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Recent political events indicate emerging weaknesses not only in the ruling Bharatiya Janata Party (BJP, which heads the coalition National Democratic Alliance (NDA) government), but also weaknesses in the authority of PM Vajpayee. For a party that prides itself on its unity and commitment to a common ideology, the Hindu-based BJP has in the last few weeks been witnessing far too many rifts amongst both its senior and second rung leaders. Rifts have also been evident amongst close allies such as the Samata Party. At the heart of the latest political infighting lies the postponement of the disinvestment of Public Sector Undertaking (PSU) oil companies, HPCL and BPCL - on the grounds that oil is a 'strategic' sector and that its privatisation must be 'carefully considered'. Even PM Vajpayee has been unable to persuade his senior colleagues to adopt a rational view on the matter.
While Disinvestment Minister, Arun Shourie, will continue to lobby for a resumption of the disinvestment policy, the bigger problem stems from the NDA's external image. Until now, disinvestment was the primary - perhaps the only - feather in its cap. With the possibility of missing this year's disinvestment target (Rs 12 billion) becoming real, the government risks providing further ammunition to an opposition out to prove that the NDA is an ineffective coalition.
The government is also facing challenges on several other fronts. First, on the heels of a relatively peaceful election in Jammu and Kashmir, an audacious terrorist attack - this time on a Hindu temple in Gujarat – may re-ignite communal tensions and lead to a further deterioration in relations with Pakistan. Although PM Vajpayee is trying to defuse the situation in Gujarat, the position of his government is unclear. This has given Hindu fundamentalist organisations, such as the Vishva Hindu Parishad (VHP) and Biju Janta Dal (BJD), an opportunity to assert themselves by seeking a complete closure of business and trade in Gujarat and major cities such as Mumbai and Delhi. This has been partially successful.
Secondly, although it now appears reasonably certain that the 'failed' monsoon will not have the kind of adverse impact on the economy as was earlier feared, it remains a significant factor. Rural spending may fall temporarily with indications of an increase in gold holdings (effectively savings) in rural India as traders and wealthier families become more cautious. However, inflation will remain stable and food output levels will not be dramatically affected. The Agriculture Ministry estimates that the 8-12% drop in summer season output is likely to be at least partially offset in the winter season. The true impact on income levels will only become evident when festive season sales commence next month.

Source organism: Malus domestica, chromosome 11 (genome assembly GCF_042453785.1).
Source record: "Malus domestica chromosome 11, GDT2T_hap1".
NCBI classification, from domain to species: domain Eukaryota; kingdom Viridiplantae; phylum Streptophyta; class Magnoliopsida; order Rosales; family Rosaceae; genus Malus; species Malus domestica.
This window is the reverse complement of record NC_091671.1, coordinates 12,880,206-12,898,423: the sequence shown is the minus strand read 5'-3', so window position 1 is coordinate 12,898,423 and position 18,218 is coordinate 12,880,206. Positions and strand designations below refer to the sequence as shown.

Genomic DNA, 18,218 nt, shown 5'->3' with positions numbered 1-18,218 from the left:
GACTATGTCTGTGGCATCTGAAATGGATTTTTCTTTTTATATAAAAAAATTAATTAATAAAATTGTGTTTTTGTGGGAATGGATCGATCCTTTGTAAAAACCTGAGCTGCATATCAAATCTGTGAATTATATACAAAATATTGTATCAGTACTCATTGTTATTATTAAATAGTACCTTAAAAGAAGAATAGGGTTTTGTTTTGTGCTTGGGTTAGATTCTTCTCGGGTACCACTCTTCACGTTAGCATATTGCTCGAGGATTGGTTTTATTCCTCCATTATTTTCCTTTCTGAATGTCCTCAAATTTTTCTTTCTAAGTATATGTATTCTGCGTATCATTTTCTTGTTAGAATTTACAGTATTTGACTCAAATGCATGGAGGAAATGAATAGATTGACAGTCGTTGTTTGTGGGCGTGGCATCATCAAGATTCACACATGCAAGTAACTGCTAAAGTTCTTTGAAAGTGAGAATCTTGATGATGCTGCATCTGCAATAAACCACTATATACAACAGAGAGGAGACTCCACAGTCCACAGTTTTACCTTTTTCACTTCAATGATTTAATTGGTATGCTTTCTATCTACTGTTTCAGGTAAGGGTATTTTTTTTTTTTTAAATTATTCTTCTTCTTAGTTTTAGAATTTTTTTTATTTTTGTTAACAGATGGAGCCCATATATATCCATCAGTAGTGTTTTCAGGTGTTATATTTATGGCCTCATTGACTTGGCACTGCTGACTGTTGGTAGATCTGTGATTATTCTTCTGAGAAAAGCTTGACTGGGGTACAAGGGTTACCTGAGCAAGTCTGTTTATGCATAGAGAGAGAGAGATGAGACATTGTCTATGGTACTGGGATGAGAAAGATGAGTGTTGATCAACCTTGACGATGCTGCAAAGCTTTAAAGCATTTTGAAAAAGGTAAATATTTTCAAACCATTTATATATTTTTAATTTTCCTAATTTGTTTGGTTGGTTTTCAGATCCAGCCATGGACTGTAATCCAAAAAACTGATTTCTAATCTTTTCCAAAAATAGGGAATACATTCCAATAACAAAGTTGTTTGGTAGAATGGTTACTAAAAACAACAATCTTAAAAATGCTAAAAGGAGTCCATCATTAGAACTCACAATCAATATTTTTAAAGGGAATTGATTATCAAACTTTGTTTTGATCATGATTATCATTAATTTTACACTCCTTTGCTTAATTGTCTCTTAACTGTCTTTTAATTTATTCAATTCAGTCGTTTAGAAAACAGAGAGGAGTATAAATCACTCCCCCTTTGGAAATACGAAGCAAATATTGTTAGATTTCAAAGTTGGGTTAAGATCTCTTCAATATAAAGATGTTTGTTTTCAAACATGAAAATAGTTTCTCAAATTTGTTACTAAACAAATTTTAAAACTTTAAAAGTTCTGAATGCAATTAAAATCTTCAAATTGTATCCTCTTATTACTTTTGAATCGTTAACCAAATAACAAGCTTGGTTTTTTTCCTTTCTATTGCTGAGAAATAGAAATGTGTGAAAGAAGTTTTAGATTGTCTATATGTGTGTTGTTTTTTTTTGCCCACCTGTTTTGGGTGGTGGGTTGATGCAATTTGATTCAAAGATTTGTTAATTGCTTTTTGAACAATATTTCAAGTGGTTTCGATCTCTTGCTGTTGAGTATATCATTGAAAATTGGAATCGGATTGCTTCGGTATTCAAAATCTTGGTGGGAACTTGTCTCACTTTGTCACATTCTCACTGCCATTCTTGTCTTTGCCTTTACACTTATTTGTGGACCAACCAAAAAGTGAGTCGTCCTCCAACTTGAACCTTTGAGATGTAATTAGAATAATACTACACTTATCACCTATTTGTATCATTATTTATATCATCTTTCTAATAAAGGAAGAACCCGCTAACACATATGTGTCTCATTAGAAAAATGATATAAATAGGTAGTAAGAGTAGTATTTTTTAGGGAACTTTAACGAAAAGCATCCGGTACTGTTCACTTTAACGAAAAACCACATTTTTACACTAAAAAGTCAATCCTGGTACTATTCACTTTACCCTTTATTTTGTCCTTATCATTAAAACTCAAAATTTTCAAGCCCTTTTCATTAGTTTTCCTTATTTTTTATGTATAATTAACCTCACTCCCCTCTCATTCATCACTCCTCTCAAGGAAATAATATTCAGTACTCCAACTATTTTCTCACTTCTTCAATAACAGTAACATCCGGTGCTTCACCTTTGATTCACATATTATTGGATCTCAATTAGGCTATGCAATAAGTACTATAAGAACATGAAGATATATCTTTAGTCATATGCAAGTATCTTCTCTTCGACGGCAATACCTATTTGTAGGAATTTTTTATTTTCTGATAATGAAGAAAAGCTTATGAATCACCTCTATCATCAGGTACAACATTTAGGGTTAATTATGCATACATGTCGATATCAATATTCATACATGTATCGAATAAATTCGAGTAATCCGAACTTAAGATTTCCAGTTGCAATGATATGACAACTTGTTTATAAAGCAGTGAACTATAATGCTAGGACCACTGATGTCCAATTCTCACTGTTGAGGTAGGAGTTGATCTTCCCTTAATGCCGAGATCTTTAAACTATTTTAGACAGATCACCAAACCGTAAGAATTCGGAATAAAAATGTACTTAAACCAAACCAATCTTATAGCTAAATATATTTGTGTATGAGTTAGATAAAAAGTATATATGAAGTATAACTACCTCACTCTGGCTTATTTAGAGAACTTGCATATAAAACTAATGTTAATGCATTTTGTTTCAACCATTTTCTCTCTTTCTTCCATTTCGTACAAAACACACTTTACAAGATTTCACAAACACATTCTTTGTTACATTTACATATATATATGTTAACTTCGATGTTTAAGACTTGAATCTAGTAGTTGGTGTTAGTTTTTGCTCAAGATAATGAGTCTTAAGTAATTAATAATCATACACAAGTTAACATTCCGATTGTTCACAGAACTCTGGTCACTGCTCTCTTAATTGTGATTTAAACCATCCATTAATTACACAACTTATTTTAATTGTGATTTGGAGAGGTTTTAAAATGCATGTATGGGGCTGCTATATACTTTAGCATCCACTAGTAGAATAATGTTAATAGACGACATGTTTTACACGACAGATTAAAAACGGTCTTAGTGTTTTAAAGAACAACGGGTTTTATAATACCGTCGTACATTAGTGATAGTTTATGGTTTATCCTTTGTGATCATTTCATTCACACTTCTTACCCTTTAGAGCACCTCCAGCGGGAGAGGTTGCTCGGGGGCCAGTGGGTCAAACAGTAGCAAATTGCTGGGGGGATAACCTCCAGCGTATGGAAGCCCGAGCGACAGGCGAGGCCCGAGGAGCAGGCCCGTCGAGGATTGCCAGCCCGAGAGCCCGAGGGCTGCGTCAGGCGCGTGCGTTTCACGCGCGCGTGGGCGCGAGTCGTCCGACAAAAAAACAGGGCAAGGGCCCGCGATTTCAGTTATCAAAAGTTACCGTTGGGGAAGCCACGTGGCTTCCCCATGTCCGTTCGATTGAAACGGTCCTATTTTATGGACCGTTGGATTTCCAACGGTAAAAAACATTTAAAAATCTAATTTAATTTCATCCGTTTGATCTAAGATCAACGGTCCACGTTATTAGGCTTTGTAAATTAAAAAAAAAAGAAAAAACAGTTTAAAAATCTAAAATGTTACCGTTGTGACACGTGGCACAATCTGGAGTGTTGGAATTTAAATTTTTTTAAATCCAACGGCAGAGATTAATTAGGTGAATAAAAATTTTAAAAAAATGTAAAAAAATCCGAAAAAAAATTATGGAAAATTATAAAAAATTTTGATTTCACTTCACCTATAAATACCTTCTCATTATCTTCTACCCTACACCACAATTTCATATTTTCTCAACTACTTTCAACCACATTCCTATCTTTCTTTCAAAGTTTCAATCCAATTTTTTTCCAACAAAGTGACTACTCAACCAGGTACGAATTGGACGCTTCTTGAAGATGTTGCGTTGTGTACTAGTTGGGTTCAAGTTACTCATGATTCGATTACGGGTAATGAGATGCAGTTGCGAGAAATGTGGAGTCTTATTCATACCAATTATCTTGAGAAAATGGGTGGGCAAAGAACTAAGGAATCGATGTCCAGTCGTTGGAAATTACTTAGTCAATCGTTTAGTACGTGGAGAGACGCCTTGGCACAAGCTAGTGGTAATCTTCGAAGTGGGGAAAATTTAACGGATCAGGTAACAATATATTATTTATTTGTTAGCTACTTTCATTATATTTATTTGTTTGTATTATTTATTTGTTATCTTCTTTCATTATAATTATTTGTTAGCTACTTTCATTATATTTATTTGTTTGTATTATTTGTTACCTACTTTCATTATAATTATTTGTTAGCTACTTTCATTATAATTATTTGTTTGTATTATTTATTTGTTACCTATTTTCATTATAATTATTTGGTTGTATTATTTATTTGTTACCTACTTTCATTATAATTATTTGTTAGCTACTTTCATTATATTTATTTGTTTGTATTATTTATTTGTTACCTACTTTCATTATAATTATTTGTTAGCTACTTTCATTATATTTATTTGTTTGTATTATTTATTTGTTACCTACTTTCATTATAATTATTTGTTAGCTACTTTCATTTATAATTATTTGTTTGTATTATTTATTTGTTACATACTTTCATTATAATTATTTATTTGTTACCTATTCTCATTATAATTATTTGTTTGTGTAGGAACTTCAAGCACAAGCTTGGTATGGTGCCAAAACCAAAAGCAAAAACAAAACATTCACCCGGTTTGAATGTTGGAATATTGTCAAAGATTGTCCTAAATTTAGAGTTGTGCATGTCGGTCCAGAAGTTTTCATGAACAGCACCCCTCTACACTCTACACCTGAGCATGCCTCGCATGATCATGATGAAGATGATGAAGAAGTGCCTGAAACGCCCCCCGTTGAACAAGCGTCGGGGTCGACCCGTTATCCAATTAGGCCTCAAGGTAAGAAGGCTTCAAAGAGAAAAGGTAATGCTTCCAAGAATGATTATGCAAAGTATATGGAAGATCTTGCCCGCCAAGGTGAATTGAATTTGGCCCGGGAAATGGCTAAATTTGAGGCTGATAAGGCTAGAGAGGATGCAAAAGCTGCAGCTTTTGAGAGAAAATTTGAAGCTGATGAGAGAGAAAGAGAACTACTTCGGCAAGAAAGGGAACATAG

Thirdly, the main threat to the industrial recovery process underway (indicated by early signs of a steady growth in basic and capital goods production) stems from international oil prices, which seem set to rise beyond US$30-35 per barrel on the back of US-Iraq tensions. If they remain high for more than 4-6 months, negative expectations and higher input costs could undermine the manufacturing sector's recovery. Moreover, consumer spending would be affected as domestic fuel prices have now been de-controlled to move in tandem with international trends. A medium-term outcome might well be that the Reserve Bank of India will step in with import controls and a partial reversal of capital account convertibility.
Finally, almost immediately after the disinvestment setback, Standard & Poor downgraded India's internal debt rating from 'investment grade' to 'junk'. While the capital markets shrugged this off almost immediately (no other rating agency has followed suit so far), the business community, in general, has reacted negatively to the postponement of oil sector disinvestment.
WATCHPOINT: US-Iraq tensions generating an oil price above US$30 per barrel will threaten industrial recovery and capital account convertibility, and will impact on a weakening government beset by rising communal tensions.
About our company:
AFG Venture Group is an Asia and Australia based corporate advisory and consulting firm with over 20 years experience in creating alliances, relationships and transactions in Australia, South East Asia and India; including a 15 year history of corporate and equities advisory in Australia, undertaking merger, acquisition, divestment, fund raising and consulting for private and public companies.
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